It is important for employers to assess and identify measures to reduce risks from exposure to noise and to protect the hearing of employees. In extreme cases, noise at work can lead to hearing loss that may be temporary or permanent and therefore require a prioritised noise-control action plan.

Employers may need to protect workers from noise in the workplace under the Control of Noise Regulations 2005.  Within a factory environment, sources of excessive noise could be power tools or machinery operating or impact noise from hammering, drop forging or impact tools for example.

In lesser cases, the control measures required may be relatively simple and inexpensive.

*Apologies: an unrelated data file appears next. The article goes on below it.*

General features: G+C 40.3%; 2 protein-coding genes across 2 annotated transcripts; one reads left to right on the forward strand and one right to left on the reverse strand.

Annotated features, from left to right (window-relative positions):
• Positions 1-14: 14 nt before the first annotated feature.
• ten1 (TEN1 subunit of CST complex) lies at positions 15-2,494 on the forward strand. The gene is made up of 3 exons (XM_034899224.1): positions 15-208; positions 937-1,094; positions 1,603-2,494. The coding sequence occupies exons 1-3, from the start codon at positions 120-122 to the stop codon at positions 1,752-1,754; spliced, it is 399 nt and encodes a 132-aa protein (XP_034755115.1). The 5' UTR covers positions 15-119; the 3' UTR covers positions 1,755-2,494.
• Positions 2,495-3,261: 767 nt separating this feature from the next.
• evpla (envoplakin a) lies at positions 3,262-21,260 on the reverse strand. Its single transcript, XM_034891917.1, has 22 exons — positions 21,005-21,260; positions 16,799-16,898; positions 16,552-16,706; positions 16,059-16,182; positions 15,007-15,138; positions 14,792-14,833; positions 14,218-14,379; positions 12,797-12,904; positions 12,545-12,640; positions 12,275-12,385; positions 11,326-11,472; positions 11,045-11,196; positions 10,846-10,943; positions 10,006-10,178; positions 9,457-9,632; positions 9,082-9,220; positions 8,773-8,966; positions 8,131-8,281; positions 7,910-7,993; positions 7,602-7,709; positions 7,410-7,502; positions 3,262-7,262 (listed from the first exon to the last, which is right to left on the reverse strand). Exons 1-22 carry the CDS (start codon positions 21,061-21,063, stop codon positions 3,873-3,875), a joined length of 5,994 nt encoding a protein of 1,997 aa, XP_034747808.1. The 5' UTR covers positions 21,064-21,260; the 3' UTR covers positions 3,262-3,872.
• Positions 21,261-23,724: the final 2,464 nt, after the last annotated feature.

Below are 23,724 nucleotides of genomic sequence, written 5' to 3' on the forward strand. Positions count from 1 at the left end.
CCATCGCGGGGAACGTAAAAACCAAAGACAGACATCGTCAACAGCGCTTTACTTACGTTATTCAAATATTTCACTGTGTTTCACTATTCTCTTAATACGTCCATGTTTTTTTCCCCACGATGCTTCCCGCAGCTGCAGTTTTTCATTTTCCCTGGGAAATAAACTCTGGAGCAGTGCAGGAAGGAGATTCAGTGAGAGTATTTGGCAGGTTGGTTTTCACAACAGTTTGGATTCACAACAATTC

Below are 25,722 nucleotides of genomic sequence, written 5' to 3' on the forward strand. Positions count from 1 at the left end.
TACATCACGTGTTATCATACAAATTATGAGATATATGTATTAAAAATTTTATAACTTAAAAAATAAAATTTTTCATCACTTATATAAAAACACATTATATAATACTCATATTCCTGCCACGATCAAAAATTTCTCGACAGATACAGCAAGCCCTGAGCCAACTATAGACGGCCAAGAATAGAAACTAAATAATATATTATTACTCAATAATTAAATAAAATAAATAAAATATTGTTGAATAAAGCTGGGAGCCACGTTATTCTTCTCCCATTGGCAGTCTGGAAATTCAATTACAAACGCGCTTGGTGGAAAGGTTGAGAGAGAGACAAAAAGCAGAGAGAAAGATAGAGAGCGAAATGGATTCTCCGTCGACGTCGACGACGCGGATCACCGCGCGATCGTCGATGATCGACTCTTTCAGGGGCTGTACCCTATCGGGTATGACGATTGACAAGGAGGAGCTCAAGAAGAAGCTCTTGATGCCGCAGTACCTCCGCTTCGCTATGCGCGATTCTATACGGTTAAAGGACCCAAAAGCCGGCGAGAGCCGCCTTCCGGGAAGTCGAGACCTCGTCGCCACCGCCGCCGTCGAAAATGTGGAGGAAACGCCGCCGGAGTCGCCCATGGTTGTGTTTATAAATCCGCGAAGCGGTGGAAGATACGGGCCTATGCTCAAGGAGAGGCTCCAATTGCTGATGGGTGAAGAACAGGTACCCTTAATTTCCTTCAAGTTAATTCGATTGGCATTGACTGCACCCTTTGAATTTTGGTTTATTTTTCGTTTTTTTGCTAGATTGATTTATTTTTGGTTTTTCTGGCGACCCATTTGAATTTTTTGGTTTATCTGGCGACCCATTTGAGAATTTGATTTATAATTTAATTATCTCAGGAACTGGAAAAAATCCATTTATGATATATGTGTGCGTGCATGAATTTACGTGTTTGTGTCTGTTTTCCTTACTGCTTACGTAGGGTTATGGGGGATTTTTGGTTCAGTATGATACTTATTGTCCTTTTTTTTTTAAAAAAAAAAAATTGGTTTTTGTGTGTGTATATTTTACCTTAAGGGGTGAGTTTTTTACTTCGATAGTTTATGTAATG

HSE guidelines state that a noise survey may be required if:-

  • The noise is intrusive e.g. similar to a busy street, vacuum cleaner or crowded restaurant for most of the working day
  • Employees have to raise their voices to have a normal conversation when 2m apart
  • For more than half an hour each day employees use noisy powered tools or machinery
  • It is a noisy industry, e.g. construction, demolition, road repair, woodworking, plastics processing, engineering, textile manufacture, general fabrication, forging, pressing, stamping, paper or board making, canning, bottling or foundries
  • There are impact noises, e.g. hammering, drop forging or pneumatic impact tools or explosive sources

Note:     Noises can also be a safety hazard while at work as communication and warnings can be harder to hear.